Using statistics (both original and preexisting) to tell a story is one of the tried and true ways of attracting backlinks. 

It is one of the best ways to naturally attract links to your site as nothing makes a case or tells a story like numbers. 

If you have original data to draw upon and show people interesting figures and facts about a topic, niche or industry, you are bound to start attracting organic backlinks over time. 

Even better if you can incorporate that data into charts and graphics. 


Incorporating quotes from reputable, authoritative sources is another great way to build linkable content. 

At the end of the day, people want to know that what you are claiming or saying is backed up by respected people in the industry. 

A good way to mine quotes for this type of content is to use HARO. If you’ve never used HARO before, we’ve put together a great guide on using it from the source’s perspective. 

You can also sign up to use HARO as a content writer. Let people know the topic of your article, ask for comment (usually in the form of specific questions) and then wait for the answers to roll in. 


Infographics are one of the top ways modern content creators are creating quality content for the web. 

You can build so many links with a solid infographic. 

Places like Canva are great sources of infographic templates that you can easily use and repurpose for whatever you need. 

Infographic-based link building campaigns and content marketing are becoming increasingly popular, as a lot of sites are tired of linking back to the same-old SEO-optimized web content.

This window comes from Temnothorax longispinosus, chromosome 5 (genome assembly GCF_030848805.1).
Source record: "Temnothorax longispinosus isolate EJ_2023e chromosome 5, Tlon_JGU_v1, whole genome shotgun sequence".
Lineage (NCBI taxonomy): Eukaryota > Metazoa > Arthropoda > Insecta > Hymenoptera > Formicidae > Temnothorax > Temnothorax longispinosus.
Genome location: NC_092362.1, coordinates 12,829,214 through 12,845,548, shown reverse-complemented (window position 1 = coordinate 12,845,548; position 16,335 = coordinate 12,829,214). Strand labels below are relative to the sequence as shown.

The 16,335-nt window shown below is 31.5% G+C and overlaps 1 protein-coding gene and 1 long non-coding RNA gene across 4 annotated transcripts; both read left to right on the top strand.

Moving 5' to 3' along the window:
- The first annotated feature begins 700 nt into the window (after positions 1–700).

Creating linkable content is all about putting yourself in the shoes of a reader

At the end of the day, the best way to build backlinks is to create content that satisfies the Google algorithm, and that ultimately means creating relevant content for your target audience and showing it to them in ways that make them want to keep reading.

If you can do that, you’ve created a piece of linkable content. Whether you then use that as a target page for guest posts or shop it around as a niche edit or link insertion, or you simply put it in front of influencers and authoritative voices in your industry is up to you. 

Once you’ve got that content in place, then you’ve got to start looking for those quality backlinks. 

If you are interested in working with an industry-leading link building service that has helped skyrocket ranking and traffic for a wide range of clients across a variety of industries, get in touch with dofollow and find out more about our contract-free, user-centric, performance-based pricing. 

Why Trust Us On SEO

Eric Carrell & Sebastian Schaffer have been working in SEO for over a decade, building their own projects - understanding and testing SEO strategy, along with building hundreds of white hat links per month for our projects. They take their learnings and experience and apply them to the strategy that drives our link building strategy for our clients.

Eric & Seb have always believed in quality over quantity, doing things the right way so we future proof our client’s websites against future Google updates and the evolving industry of search.

While Seb handles the company strategy around culture, processes and structure, Eric is constantly working to improve our service offering, customer experience, and following the industry in parallel with Google’s Quality Guidelines so that we are always one step ahead of our competition and aligned with what Google wants to see for your site to rank higher.